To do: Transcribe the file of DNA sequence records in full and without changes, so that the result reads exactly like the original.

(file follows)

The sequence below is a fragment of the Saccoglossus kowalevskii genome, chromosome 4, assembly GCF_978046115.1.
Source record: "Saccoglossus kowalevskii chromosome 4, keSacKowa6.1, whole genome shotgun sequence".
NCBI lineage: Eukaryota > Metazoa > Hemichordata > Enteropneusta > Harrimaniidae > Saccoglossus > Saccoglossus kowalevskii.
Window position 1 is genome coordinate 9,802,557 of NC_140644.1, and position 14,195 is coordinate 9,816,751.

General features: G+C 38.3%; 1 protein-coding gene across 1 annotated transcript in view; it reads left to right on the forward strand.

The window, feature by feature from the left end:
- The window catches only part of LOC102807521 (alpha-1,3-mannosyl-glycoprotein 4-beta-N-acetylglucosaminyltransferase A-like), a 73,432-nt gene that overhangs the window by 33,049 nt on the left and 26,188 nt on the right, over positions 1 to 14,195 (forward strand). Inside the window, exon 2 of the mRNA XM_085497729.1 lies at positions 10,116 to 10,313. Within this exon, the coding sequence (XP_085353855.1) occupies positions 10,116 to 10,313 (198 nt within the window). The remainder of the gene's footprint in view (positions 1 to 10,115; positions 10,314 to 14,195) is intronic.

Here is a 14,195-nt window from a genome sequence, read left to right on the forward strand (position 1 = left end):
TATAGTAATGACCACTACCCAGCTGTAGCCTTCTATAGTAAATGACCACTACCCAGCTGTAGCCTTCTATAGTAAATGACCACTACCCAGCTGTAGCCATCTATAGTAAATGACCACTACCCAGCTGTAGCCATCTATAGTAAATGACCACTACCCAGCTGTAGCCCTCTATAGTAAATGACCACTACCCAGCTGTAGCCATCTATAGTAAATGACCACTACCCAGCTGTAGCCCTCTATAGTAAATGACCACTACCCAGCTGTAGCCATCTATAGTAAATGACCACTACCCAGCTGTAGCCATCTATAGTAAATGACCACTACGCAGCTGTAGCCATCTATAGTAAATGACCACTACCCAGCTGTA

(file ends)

The sequence below is a fragment of the Saccoglossus kowalevskii genome, chromosome 4, assembly GCF_978046115.1.
Source record: "Saccoglossus kowalevskii chromosome 4, keSacKowa6.1, whole genome shotgun sequence".
NCBI lineage: Eukaryota > Metazoa > Hemichordata > Enteropneusta > Harrimaniidae > Saccoglossus > Saccoglossus kowalevskii.
Window position 1 is genome coordinate 9,802,557 of NC_140644.1, and position 14,195 is coordinate 9,816,751.

General features: G+C 38.3%; 1 protein-coding gene across 1 annotated transcript in view; it reads left to right on the forward strand.

The window, feature by feature from the left end:
- The window catches only part of LOC102807521 (alpha-1,3-mannosyl-glycoprotein 4-beta-N-acetylglucosaminyltransferase A-like), a 73,432-nt gene that overhangs the window by 33,049 nt on the left and 26,188 nt on the right, over positions 1 to 14,195 (forward strand). Inside the window, exon 2 of the mRNA XM_085497729.1 lies at positions 10,116 to 10,313. Within this exon, the coding sequence (XP_085353855.1) occupies positions 10,116 to 10,313 (198 nt within the window). The remainder of the gene's footprint in view (positions 1 to 10,115; positions 10,314 to 14,195) is intronic.

Here is a 14,195-nt window from a genome sequence, read left to right on the forward strand (position 1 = left end):
TATAGTAATGACCACTACCCAGCTGTAGCCTTCTATAGTAAATGACCACTACCCAGCTGTAGCCTTCTATAGTAAATGACCACTACCCAGCTGTAGCCATCTATAGTAAATGACCACTACCCAGCTGTAGCCATCTATAGTAAATGACCACTACCCAGCTGTAGCCCTCTATAGTAAATGACCACTACCCAGCTGTAGCCATCTATAGTAAATGACCACTACCCAGCTGTAGCCCTCTATAGTAAATGACCACTACCCAGCTGTAGCCATCTATAGTAAATGACCACTACCCAGCTGTAGCCATCTATAGTAAATGACCACTACGCAGCTGTAGCCATCTATAGTAAATGACCACTACCCAGCTGTA